A novel for fans of walking, looking through cupboards and lying down. It’s a Pulitzer prize winner from 2007 and widely acclaimed by jerks that you work with, or see on the bus, or wherever it is that you interact with other humans, as being tremendous and was even made into a successfully dull movie.
The truth: it sucks.
Journey alongside an unnamed father and son who basically walk around the place looking for warmth and sustenance and avoiding bad guys who are made up of cannibals, thieves and murderers. Enjoy the detailed descriptions of both male humans eating canned goods they scrounge for amongst the ruins of civilisation. Bask in your own emotional stability as you read about a suicidal man reliving the suicide of his wife as he contemplates murdering his defenceless and presumably innocent child with a firearm. Immerse yourself in the pointless details of a child’s whining to his father about the wonderful life that he can’t have while the father does his best impression of your own dead-beat dad but offering nothing but excuses. Deal with the logical flaws arising from the practical scientific difficulties with keeping captive people in a basement and somehow managing to amputate their limbs systematically yet then manage to stich up their gaping wounds and prevent enough blood loss and ward off the inevitable risk of infection without the assistance of medical implements or medication, not to mention somehow treating the dramatic symptoms of shock and pain associated with the hacking of body parts, so that they can keep their meat-donors alive as a little hidden nest of human food in their convenient underground larder.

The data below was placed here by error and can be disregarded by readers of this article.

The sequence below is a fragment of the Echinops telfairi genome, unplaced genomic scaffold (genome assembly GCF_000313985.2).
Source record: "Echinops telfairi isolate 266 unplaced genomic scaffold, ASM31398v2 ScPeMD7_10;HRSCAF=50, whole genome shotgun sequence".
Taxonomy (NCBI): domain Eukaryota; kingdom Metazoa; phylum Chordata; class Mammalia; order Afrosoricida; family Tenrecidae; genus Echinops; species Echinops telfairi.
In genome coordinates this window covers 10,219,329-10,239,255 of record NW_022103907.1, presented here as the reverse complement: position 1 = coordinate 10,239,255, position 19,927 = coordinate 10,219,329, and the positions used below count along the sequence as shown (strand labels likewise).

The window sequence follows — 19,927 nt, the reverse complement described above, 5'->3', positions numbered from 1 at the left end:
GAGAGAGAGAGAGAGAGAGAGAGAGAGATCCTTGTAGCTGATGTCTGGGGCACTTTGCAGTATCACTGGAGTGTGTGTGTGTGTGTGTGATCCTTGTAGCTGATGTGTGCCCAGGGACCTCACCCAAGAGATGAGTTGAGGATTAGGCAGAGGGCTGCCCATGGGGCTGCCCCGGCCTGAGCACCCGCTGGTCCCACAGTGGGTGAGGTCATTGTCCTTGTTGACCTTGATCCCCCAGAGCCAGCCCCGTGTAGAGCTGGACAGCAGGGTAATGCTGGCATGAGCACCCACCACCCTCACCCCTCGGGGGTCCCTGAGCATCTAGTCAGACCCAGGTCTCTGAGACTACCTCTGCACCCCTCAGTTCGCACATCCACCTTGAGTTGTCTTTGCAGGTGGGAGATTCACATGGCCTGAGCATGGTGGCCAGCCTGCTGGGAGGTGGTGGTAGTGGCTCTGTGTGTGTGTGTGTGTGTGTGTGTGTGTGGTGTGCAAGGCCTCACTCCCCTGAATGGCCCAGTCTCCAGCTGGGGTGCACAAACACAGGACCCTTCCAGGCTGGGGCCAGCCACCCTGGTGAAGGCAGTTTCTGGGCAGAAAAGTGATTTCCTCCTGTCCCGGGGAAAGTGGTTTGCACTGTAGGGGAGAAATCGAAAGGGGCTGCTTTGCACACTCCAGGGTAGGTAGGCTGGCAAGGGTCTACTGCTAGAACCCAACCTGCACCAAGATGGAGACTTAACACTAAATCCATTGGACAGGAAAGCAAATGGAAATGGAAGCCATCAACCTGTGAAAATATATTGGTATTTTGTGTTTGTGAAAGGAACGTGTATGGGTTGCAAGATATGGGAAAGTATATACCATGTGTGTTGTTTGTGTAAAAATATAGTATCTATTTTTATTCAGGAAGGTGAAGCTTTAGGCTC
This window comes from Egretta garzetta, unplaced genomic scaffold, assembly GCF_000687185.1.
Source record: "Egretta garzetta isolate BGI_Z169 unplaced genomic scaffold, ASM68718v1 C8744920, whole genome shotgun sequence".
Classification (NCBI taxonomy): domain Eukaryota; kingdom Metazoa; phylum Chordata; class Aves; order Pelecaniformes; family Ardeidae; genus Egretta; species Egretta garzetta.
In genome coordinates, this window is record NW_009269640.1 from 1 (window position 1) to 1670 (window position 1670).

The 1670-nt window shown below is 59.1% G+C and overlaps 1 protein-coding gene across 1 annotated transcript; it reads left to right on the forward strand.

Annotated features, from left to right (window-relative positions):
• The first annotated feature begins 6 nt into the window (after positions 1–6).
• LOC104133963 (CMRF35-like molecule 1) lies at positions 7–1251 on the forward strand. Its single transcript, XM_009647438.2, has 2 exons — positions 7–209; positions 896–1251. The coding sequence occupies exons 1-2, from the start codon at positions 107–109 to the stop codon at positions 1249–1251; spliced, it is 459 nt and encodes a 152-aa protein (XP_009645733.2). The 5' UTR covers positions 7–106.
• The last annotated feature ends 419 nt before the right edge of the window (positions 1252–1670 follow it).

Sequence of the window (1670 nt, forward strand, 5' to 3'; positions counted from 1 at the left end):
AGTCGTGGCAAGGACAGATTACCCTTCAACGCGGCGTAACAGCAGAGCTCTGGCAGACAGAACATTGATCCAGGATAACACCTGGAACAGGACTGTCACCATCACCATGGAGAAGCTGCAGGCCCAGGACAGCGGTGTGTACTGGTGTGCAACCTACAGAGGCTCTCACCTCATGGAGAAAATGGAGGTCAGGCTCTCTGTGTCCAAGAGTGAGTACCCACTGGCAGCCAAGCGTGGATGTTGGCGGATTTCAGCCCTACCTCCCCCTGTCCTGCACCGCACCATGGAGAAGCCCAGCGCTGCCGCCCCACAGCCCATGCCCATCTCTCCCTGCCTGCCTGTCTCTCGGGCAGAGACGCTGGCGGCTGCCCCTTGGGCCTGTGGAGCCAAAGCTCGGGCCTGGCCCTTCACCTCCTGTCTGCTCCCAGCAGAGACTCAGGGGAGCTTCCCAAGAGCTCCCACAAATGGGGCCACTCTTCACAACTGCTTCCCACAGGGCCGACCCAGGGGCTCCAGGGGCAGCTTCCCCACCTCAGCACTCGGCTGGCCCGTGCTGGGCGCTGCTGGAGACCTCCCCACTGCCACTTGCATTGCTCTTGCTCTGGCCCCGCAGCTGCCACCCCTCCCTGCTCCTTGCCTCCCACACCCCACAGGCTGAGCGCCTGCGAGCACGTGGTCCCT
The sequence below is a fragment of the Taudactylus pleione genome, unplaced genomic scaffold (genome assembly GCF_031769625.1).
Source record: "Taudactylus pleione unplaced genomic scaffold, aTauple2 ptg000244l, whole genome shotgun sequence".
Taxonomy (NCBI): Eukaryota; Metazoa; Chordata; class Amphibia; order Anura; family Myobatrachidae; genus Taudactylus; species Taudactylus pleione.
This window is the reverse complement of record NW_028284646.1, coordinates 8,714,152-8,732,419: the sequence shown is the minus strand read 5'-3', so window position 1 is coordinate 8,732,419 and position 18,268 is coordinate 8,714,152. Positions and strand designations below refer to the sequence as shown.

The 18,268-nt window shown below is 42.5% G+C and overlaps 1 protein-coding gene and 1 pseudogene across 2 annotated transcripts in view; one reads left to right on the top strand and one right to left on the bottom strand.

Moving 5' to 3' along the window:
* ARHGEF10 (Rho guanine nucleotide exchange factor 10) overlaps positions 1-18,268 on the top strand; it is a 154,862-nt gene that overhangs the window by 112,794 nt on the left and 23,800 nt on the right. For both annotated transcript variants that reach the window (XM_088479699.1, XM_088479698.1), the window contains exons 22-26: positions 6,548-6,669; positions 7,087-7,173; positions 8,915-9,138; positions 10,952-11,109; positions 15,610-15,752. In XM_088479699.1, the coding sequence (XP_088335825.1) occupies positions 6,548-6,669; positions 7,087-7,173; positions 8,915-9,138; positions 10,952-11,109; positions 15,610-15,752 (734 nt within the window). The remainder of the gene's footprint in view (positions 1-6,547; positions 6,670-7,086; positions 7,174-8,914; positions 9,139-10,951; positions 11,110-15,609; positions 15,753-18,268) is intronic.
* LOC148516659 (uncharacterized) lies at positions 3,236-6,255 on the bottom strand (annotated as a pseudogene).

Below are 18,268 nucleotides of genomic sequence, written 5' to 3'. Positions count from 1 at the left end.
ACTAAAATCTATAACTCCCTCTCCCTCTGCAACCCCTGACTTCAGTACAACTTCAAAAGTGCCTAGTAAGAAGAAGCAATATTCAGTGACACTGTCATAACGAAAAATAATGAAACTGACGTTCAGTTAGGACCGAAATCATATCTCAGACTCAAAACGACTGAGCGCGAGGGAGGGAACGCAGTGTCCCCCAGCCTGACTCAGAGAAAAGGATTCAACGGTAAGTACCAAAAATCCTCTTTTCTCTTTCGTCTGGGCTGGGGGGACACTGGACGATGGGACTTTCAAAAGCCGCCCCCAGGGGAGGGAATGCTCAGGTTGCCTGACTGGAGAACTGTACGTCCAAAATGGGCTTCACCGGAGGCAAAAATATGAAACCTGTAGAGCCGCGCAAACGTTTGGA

On top of all that, the book is ARTISTIC. The author eschews quotation marks in conversation and selectively dismisses apostrophes because we need to know that things are just that little bit different. He writes in annoying, halting half-sentences, much like this particular review now that I think about it, when he repeatedly describes just how gray, dull and lifeless everything is.
And to cap it all off, the climax of this orgy of boring misery is the sight of a father abandoning his child (yeah, yeah, the dad died, but he gave up on life a hell of a lot easier than those crazy mothers with superhuman strength who can lift cars off their crushed infants) and the kid is immediately collected by a marauding group of paedophiles where he is led away to his almost certain sexual degradation followed by a painful death by way of torture and cannibalistic consumption.
Such a feel good experience that it can only be made worse by Oprah’s endorsement, a certain kiss-of-death.
This is a boring book for boring people. There is barely a plot, no character development and if you learnt any kind of moral lesson or gained any kind of insight whatsoever from reading it then you must have been starting from scratch. You can disagree with me in the comments section below and I will do my best to insult all-comers for arguing with me.